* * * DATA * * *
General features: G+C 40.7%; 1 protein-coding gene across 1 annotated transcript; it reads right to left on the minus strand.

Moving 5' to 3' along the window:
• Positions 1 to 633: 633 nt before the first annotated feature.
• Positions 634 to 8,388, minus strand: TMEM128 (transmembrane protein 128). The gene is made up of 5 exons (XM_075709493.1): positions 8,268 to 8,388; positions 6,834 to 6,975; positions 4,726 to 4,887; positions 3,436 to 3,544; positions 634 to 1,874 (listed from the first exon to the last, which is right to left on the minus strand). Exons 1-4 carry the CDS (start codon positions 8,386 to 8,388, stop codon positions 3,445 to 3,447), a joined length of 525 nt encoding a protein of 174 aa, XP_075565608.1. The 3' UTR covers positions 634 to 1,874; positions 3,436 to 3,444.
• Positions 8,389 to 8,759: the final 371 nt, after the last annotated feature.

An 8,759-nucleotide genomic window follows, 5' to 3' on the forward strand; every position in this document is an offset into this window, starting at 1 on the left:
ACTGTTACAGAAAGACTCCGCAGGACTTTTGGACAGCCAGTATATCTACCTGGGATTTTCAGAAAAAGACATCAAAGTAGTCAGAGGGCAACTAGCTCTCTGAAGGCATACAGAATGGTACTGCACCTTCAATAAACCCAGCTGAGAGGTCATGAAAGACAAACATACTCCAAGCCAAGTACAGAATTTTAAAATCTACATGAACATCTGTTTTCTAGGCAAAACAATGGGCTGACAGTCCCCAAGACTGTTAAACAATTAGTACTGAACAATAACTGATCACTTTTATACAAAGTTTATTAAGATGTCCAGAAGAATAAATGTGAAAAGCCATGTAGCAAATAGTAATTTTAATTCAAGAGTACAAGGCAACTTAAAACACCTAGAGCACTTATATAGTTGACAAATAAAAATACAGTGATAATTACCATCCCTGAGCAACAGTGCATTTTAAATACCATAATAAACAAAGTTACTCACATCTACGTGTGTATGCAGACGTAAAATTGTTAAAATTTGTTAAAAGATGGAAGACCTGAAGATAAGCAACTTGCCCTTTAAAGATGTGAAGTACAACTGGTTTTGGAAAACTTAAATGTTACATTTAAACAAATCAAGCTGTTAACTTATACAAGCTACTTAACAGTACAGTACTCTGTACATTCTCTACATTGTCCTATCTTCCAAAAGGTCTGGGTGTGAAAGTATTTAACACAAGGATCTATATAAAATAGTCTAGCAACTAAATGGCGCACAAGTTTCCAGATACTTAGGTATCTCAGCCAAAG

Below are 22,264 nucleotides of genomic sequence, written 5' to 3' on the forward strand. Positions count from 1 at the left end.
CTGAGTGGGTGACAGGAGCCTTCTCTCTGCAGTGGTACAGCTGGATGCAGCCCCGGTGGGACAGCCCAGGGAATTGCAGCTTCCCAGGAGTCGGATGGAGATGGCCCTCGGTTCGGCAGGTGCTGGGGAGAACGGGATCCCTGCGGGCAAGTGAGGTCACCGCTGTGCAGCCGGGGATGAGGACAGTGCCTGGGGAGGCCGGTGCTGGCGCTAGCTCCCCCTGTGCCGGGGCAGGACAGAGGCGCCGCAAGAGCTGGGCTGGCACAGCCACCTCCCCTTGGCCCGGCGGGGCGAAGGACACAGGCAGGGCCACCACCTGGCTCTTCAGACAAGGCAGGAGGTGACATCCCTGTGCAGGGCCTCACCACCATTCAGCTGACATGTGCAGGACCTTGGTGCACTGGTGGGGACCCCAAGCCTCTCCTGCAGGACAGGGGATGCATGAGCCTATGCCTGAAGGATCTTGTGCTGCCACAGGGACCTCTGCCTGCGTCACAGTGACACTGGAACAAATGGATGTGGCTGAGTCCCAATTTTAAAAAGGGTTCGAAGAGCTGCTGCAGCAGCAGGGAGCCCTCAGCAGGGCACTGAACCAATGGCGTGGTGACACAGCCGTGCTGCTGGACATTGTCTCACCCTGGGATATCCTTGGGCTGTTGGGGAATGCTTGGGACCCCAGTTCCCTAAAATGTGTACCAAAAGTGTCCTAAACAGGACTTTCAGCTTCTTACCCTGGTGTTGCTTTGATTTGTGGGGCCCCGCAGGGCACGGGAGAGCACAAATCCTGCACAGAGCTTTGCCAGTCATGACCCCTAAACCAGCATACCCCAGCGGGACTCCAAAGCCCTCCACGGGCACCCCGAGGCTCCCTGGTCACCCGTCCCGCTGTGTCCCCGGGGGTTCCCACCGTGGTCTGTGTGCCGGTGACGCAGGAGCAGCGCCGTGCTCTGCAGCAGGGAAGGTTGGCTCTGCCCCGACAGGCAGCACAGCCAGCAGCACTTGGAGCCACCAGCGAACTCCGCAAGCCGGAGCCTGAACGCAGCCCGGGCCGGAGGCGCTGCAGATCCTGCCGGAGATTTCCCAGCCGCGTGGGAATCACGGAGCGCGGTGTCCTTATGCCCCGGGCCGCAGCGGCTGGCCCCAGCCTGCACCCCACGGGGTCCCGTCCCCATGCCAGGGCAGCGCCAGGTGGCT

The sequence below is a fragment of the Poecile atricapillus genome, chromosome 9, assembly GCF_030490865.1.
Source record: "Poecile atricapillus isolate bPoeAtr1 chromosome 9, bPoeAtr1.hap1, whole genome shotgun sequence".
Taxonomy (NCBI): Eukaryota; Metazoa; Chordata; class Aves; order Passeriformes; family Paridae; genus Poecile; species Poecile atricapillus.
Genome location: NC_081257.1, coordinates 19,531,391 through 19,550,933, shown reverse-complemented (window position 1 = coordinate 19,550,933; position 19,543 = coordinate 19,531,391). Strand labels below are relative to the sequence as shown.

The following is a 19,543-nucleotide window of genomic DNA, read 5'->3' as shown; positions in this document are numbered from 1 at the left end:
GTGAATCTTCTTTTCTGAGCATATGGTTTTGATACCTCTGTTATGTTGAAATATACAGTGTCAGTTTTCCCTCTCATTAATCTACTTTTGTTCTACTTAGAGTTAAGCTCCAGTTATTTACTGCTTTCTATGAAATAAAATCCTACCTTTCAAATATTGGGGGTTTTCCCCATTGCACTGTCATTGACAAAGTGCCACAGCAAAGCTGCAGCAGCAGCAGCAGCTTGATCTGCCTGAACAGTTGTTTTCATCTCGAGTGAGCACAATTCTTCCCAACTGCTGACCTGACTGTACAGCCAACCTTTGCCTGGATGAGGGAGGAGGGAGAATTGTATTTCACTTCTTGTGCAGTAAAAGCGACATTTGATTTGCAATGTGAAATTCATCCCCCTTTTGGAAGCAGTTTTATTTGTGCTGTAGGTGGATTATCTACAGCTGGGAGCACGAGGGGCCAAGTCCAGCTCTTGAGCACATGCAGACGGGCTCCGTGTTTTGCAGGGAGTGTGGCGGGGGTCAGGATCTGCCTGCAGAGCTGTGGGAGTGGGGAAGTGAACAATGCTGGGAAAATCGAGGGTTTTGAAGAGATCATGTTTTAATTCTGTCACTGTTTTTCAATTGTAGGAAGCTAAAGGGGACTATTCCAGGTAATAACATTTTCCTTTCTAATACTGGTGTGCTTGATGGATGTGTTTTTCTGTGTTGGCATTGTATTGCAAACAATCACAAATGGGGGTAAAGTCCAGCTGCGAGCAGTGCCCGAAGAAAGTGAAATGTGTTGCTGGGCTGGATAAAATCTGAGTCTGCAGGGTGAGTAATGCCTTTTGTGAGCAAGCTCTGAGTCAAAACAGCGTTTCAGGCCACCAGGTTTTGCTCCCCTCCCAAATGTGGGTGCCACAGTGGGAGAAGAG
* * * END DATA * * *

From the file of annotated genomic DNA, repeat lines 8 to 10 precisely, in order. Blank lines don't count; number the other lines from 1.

Below are 22,264 nucleotides of genomic sequence, written 5' to 3' on the forward strand. Positions count from 1 at the left end.
CTGAGTGGGTGACAGGAGCCTTCTCTCTGCAGTGGTACAGCTGGATGCAGCCCCGGTGGGACAGCCCAGGGAATTGCAGCTTCCCAGGAGTCGGATGGAGATGGCCCTCGGTTCGGCAGGTGCTGGGGAGAACGGGATCCCTGCGGGCAAGTGAGGTCACCGCTGTGCAGCCGGGGATGAGGACAGTGCCTGGGGAGGCCGGTGCTGGCGCTAGCTCCCCCTGTGCCGGGGCAGGACAGAGGCGCCGCAAGAGCTGGGCTGGCACAGCCACCTCCCCTTGGCCCGGCGGGGCGAAGGACACAGGCAGGGCCACCACCTGGCTCTTCAGACAAGGCAGGAGGTGACATCCCTGTGCAGGGCCTCACCACCATTCAGCTGACATGTGCAGGACCTTGGTGCACTGGTGGGGACCCCAAGCCTCTCCTGCAGGACAGGGGATGCATGAGCCTATGCCTGAAGGATCTTGTGCTGCCACAGGGACCTCTGCCTGCGTCACAGTGACACTGGAACAAATGGATGTGGCTGAGTCCCAATTTTAAAAAGGGTTCGAAGAGCTGCTGCAGCAGCAGGGAGCCCTCAGCAGGGCACTGAACCAATGGCGTGGTGACACAGCCGTGCTGCTGGACATTGTCTCACCCTGGGATATCCTTGGGCTGTTGGGGAATGCTTGGGACCCCAGTTCCCTAAAATGTGTACCAAAAGTGTCCTAAACAGGACTTTCAGCTTCTTACCCTGGTGTTGCTTTGATTTGTGGGGCCCCGCAGGGCACGGGAGAGCACAAATCCTGCACAGAGCTTTGCCAGTCATGACCCCTAAACCAGCATACCCCAGCGGGACTCCAAAGCCCTCCACGGGCACCCCGAGGCTCCCTGGTCACCCGTCCCGCTGTGTCCCCGGGGGTTCCCACCGTGGTCTGTGTGCCGGTGACGCAGGAGCAGCGCCGTGCTCTGCAGCAGGGAAGGTTGGCTCTGCCCCGACAGGCAGCACAGCCAGCAGCACTTGGAGCCACCAGCGAACTCCGCAAGCCGGAGCCTGAACGCAGCCCGGGCCGGAGGCGCTGCAGATCCTGCCGGAGATTTCCCAGCCGCGTGGGAATCACGGAGCGCGGTGTCCTTATGCCCCGGGCCGCAGCGGCTGGCCCCAGCCTGCACCCCACGGGGTCCCGTCCCCATGCCAGGGCAGCGCCAGGTGGCT

The sequence below is a fragment of the Poecile atricapillus genome, chromosome 9, assembly GCF_030490865.1.